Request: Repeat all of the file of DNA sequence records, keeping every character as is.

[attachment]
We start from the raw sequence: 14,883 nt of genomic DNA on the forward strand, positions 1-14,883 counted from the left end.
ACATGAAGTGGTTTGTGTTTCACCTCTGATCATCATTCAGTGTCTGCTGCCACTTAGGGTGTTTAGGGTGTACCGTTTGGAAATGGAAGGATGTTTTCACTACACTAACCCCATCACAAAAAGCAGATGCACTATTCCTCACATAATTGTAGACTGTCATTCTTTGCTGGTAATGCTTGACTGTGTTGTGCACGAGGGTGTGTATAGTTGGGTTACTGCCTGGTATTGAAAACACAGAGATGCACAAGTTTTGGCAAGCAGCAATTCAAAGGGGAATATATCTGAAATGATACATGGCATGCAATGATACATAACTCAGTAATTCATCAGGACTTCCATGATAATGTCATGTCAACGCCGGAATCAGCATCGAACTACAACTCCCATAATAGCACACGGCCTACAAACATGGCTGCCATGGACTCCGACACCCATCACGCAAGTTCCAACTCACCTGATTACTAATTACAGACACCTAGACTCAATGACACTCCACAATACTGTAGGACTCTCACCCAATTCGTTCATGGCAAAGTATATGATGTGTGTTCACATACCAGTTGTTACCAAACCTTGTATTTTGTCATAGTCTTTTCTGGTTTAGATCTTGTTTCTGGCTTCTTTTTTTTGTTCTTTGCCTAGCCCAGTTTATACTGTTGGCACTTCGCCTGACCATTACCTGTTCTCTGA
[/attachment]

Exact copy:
We start from the raw sequence: 14,883 nt of genomic DNA on the forward strand, positions 1-14,883 counted from the left end.
ACATGAAGTGGTTTGTGTTTCACCTCTGATCATCATTCAGTGTCTGCTGCCACTTAGGGTGTTTAGGGTGTACCGTTTGGAAATGGAAGGATGTTTTCACTACACTAACCCCATCACAAAAAGCAGATGCACTATTCCTCACATAATTGTAGACTGTCATTCTTTGCTGGTAATGCTTGACTGTGTTGTGCACGAGGGTGTGTATAGTTGGGTTACTGCCTGGTATTGAAAACACAGAGATGCACAAGTTTTGGCAAGCAGCAATTCAAAGGGGAATATATCTGAAATGATACATGGCATGCAATGATACATAACTCAGTAATTCATCAGGACTTCCATGATAATGTCATGTCAACGCCGGAATCAGCATCGAACTACAACTCCCATAATAGCACACGGCCTACAAACATGGCTGCCATGGACTCCGACACCCATCACGCAAGTTCCAACTCACCTGATTACTAATTACAGACACCTAGACTCAATGACACTCCACAATACTGTAGGACTCTCACCCAATTCGTTCATGGCAAAGTATATGATGTGTGTTCACATACCAGTTGTTACCAAACCTTGTATTTTGTCATAGTCTTTTCTGGTTTAGATCTTGTTTCTGGCTTCTTTTTTTTGTTCTTTGCCTAGCCCAGTTTATACTGTTGGCACTTCGCCTGACCATTACCTGTTCTCTGA